Paul’s direction to accept civil government is not based in politics or mere acceptance. With all of his earthly power and authority, Nero ruled in light of God’s sovereign and absolute command over all of creation, time and space. Our confidence as Christians is not in human rulers but in our loving God who appoints them.


Christians should be the obedient and dutiful subjects of God. In addition to our primary citizenship, we have a secondary obedience to an earthly government. The problem comes if the earthly conflicts with the heavenly.


Our solution is a simple one. We are subjects, first and foremost, of the Kingdom of God. A saint of God turns first to Scripture before he or she responds to a local government. It is our first loyalty to God that makes saints the best subjects of all.


Think:             Am I, first and foremost, a good citizen of God’s Kingdom?


Pray:               “Lord, help me to be a loyal and faithful subject of Your Kingdom.”



Copyright © October 2015, Kirk Hunt

This devotional is a ministry of

The Need For Mercy


The Need For Mercy” By Kirk Hunt


So Aaron said to Moses, “Oh, my lord! Please do not lay this sin on us, in which we have done foolishly and in which we have sinned.

Numbers 12:11 NKJV
(Please read Numbers 12:1 – 10)


Aaron and Miriam chose to sin in public, in addition to humiliating their brother, Moses. They knew better. God decided their punishment would be public, humiliating and without mercy.


Aaron, the mediator for the people to God, now needed a mediator to God for himself (and his sister). The sibling squabble was now settled, or at least set aside, as Aaron begged his little brother to go to God for mercy.


Consider for a moment your family and other close relationships. Who needs your mercy? Whose mercy do you need? Have you not been separated long enough?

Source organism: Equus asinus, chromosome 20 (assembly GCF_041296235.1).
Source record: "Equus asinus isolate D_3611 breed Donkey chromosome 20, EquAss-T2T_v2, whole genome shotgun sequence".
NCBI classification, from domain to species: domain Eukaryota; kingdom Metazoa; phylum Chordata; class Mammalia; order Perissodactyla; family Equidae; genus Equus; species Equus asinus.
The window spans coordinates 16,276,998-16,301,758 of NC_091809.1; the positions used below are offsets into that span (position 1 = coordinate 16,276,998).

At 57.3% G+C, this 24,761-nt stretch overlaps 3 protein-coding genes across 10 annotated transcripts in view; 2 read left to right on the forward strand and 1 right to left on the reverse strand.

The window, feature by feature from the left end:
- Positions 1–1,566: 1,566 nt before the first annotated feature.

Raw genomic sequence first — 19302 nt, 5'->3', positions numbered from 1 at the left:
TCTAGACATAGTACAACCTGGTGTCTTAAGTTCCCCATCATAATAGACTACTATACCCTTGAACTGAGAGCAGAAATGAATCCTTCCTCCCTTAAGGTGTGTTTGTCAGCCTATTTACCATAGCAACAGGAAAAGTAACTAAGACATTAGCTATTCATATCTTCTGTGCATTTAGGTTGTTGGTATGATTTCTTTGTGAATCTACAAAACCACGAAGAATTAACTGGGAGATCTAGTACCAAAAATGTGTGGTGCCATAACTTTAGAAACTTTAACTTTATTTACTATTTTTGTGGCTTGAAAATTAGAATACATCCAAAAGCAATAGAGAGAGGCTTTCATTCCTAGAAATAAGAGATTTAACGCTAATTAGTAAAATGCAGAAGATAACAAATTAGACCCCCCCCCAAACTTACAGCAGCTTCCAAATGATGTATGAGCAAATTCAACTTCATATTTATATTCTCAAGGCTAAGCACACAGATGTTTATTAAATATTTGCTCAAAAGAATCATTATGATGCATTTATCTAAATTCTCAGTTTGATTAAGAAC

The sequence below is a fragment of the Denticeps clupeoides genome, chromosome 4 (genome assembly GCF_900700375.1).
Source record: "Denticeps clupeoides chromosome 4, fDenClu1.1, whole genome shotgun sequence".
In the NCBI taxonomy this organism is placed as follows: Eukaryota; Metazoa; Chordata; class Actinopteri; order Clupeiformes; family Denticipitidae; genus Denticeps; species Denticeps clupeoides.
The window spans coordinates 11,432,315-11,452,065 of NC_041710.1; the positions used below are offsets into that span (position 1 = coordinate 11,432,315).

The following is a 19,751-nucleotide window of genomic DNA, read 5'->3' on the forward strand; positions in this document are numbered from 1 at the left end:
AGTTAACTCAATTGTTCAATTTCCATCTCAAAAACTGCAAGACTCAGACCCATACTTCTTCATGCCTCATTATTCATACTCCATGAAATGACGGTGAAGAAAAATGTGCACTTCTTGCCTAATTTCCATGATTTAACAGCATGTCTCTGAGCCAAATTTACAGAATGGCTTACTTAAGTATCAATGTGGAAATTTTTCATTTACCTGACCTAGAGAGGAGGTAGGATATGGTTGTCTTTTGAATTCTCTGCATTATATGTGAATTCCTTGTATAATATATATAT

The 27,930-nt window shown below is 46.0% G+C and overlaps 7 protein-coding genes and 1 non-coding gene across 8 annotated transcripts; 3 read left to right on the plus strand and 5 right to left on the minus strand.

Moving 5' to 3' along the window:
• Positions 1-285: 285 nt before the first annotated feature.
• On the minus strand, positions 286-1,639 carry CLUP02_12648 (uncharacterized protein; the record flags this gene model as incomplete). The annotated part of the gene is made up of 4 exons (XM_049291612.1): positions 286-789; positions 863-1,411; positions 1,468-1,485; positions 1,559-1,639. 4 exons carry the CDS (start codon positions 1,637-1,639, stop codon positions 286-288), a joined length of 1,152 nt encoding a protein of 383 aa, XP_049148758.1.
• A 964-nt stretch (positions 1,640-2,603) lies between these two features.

This was not the first time Moses had been asked to intercede with God for the erring people of Israel. Still, this time he pleaded for elite leadership. This time he pleaded for his closest kin.


Someone among your friends, family or yourself, needs mercy. Reach out in love. Speak in humility. Listen with grace. Take, or forget, the blame. Just get the job done.


You can create a miracle of reconciliation and restoration with just a little courage. Do what must be done to start the flow of life-giving mercy among you and yours. You are just a call or text away from healing and renewal.


Think:             I have the means and ability to give, or receive, mercy. Do I have the courage?


Pray:             “Lord, help me to give and receive mercy, especially regarding friends and family.”



Copyright © April 2015, Kirk Hunt

This devotional is a ministry of

Miriam’s Judgment


Miriam’s Judgment By Kirk Hunt


So the anger of the Lord was aroused against them, and He departed. And when the cloud departed from above the tabernacle, suddenly Miriam became leprous, as white as snow. Then Aaron turned toward Miriam, and there she was, a leper.

Numbers 12:9–10 NKJV
(Please read Numbers 12:1 – 8)


The Shekinah, God’s glory cloud, departed the Tabernacle. The presence of God had left, but His judgment remained. Miriam was completely engulfed in leprosy, a slow, disfiguring and finally deadly, disease. The ancient Hebrews say it as symbolic of sin in the life of men and women.


As High Priest, it was Aaron’s job to diagnose lepers, then banish them from any contact with family and friends. Aaron would now have to designate his own sister as unclean and drive her out of the camp. There, on the outside of life as she knew it, Miriam would suffer disfigurement, disability and eventually death.


God’s judgment of Aaron and Miriam’s rebellion against Moses had been swift and final. They wanted to dwell in God’s presence, like Moses. They found out, there are more things in God’s presence than mercy and revelation. There is also justice and judgment.